0
votes
0answers
27 views

What is the difference between: You will be waiting for them at the hotel OR You are going to be waiting for them at the hotel

I saw on the site it says that there's a little difference in meaning between Future Continuous and this structure 'be going to be +ing'.
0
votes
1answer
32 views

“Our mind liking” or “our mind's liking”?

Tell me please whiche sentence is correct. Our mind liking to reduce most of what we have been through to headings than to full stories is not a very good thing. Our mind's liking to reduce ...
0
votes
1answer
74 views

“thought of” vs “was thinking of”

After she underwent her very first breakup she thought of suicide. and After she underwent her very first breakup she was thinking of suicide. What's the difference between thought of and was ...
4
votes
3answers
676 views

Confusion about the U.S after secondary level educational system's words

When I am practicing listening, particularly when it comes to university stuff, I'm getting a bit confused how to use the words appropriately. Items are below. Undergraduate "Mostly" meaning to ...
1
vote
2answers
103 views

Should I write “DNA is” or “DNA are”?

When I'am writing a paper, I did not know what is the difference between "is" and "are". Should I write: "DNA is a part of....." instead of: "DNA are a part of....." ?
2
votes
1answer
107 views

Is “There will be no” valid in meaning of “There will not be”?

Yesterday I got a message that "There will be no introduction lecture" Now, I'm not sure if it's a mistake or it's another grammatical way to say "There will not be a lecture". If they are ...
0
votes
1answer
34 views

What is the difference between “The city has parks” and “There are parks in the city”?

What is the difference between "The city has parks." and "There are parks in the city."? (Another example: The city has a lot of people. Vs. There are a lot of people in the city.) They are just ...
0
votes
1answer
50 views

Difference between “I'm sorry (that) S+V” and “I'm sad (that) S+V”

I don"t know the difference between "I'm sorry (that) S+V" and "I'm sad (that) S+V". For example, I'm sorry I went. I'm sad I went. I'm sorry you're not going to come. I'm sad you're not going to ...
1
vote
1answer
52 views

question about two sentences in present perfect form

They are coming after they have had dinner. They are coming after they have eaten their dinner. what is the difference between the two sentences and when we use each one of then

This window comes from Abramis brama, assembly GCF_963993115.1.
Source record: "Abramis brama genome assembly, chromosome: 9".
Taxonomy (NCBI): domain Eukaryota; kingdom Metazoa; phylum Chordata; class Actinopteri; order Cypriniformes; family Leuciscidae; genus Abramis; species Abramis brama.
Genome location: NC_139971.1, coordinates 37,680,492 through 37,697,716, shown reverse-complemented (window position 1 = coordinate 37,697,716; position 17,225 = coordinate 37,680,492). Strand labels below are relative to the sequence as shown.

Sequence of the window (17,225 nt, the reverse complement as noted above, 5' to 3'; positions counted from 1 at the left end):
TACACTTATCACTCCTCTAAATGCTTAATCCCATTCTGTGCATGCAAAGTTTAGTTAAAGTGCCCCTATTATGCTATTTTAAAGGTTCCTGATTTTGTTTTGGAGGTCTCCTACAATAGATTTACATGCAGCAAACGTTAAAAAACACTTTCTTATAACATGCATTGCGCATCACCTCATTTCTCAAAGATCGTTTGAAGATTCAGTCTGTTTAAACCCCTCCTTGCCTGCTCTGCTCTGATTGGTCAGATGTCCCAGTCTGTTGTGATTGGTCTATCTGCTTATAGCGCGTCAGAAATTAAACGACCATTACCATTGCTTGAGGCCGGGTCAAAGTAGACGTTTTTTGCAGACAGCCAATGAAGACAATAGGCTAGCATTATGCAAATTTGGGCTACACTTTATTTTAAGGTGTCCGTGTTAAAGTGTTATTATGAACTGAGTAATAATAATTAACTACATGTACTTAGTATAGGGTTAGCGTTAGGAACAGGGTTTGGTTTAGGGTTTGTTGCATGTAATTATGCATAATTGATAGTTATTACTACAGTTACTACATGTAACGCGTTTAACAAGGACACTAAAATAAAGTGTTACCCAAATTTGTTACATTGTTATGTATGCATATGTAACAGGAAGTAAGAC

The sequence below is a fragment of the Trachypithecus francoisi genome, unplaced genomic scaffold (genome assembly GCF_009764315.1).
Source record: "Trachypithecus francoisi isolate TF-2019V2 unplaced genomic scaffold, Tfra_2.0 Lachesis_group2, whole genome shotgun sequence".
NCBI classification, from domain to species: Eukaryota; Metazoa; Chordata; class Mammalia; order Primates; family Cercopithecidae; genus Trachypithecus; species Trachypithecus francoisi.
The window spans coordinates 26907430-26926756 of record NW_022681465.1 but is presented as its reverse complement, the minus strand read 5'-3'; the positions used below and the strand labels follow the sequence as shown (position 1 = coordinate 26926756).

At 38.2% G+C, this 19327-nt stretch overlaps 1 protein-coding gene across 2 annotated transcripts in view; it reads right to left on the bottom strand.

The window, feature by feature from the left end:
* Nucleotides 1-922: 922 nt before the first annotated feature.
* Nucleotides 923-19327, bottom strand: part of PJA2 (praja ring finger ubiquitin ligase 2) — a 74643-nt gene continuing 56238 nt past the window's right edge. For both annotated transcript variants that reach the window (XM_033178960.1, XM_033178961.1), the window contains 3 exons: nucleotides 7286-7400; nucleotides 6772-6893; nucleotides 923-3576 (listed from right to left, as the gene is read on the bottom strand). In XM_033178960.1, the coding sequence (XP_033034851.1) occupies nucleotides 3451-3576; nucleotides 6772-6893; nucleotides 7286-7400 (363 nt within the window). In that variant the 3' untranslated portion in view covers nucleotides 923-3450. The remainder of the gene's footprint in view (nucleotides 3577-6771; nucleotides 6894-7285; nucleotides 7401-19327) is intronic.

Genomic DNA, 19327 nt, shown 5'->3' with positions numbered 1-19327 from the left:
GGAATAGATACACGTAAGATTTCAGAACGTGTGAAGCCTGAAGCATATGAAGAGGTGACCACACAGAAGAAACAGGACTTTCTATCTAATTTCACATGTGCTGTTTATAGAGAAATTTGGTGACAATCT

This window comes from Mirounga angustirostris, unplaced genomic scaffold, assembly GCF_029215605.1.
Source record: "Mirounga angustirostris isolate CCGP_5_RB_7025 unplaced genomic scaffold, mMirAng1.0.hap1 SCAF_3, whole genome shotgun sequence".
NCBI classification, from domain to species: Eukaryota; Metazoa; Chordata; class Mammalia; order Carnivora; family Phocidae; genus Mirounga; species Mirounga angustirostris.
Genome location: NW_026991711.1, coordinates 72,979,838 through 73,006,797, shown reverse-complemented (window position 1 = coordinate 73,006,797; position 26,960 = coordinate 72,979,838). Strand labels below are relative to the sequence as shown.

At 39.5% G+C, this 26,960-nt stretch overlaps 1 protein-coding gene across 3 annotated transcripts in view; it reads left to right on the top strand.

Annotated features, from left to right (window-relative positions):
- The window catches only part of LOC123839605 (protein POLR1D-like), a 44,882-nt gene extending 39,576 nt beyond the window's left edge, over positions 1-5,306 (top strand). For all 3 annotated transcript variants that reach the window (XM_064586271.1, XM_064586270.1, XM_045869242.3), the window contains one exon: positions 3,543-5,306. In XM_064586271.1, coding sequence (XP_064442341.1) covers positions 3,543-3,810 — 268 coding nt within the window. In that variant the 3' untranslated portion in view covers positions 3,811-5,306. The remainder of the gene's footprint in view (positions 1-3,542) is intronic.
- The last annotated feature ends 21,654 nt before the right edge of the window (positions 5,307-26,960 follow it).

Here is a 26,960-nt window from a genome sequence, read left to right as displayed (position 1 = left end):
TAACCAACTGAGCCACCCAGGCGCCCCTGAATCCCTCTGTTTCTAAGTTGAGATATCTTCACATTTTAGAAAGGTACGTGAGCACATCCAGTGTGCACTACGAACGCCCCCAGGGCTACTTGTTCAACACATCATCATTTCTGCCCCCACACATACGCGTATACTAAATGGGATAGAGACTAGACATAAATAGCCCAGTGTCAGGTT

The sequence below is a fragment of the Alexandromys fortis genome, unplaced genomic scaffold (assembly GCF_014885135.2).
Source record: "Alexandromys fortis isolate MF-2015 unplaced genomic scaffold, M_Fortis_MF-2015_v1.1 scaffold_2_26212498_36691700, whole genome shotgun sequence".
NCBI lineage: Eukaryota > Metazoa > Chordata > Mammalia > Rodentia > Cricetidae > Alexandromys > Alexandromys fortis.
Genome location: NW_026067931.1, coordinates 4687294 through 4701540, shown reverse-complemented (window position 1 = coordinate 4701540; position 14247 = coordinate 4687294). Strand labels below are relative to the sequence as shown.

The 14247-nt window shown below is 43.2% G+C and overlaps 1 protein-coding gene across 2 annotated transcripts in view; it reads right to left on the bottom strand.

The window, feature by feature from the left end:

3
votes
1answer
39 views

“Farm policy” or “farming policy”? Is it an AmE/BrE thing?

In the USA, demand for corn to fuel ethanol plants has boosted prices, and federal farm policies designed for an era of grain surpluses have kept millions of acres of farmland fallow. (USA Today) ...
2
votes
2answers
39 views

Are these three phrases identical in meaning?

Watch out for Look out for (be on the lookout for) Keep an eye out for I'm interested in whether these phrases have identical meaning or whether they are different. From most that I've found out, all ...
5
votes
4answers
756 views

Concede vs admit

I wonder if there any nuance between the two sentences. I admit that you are right. I concede that you are right. I believe there is a slight difference between them. Do both sentences suggest that ...
0
votes
1answer
45 views

You gonna vs You're gonna

I'm writting some informal texts with some slangs, and I've been wondering if I should put "are" after "you" in some of them, of if without this it's okay: 1- "You gonna lose that key." or "You're ...
0
votes
1answer
30 views

Wish+would/past simple

How do I use the verb " wish " correctly? When do I use with+would and when do I use wish+past simple? Is there any rule? I hope you can also give me a few examples. Thanks in advance.
1
vote
1answer
47 views

Come around vs come here

To me it seems like come around mean come anywhere near to me in any direction, that is behind me, right in front of me, sideways etc. On the other hand, come here seems to imply to come at a specific ...
1
vote
1answer
42 views

Going to vs to go to

Don't you need to go to the bus stop? Don't you need going to the bus stop? Which of the sentences above is more informal or common to use? I think they mean the same, but the second phrase is ...
1
vote
1answer
49 views

What is the difference between the words “over” and “here”?

I've noticed that sometimes English speakers use over similar to here, e.g. once me and my friend saw a girl walking he said call her over -- here it seems like he meant call her here. In another ...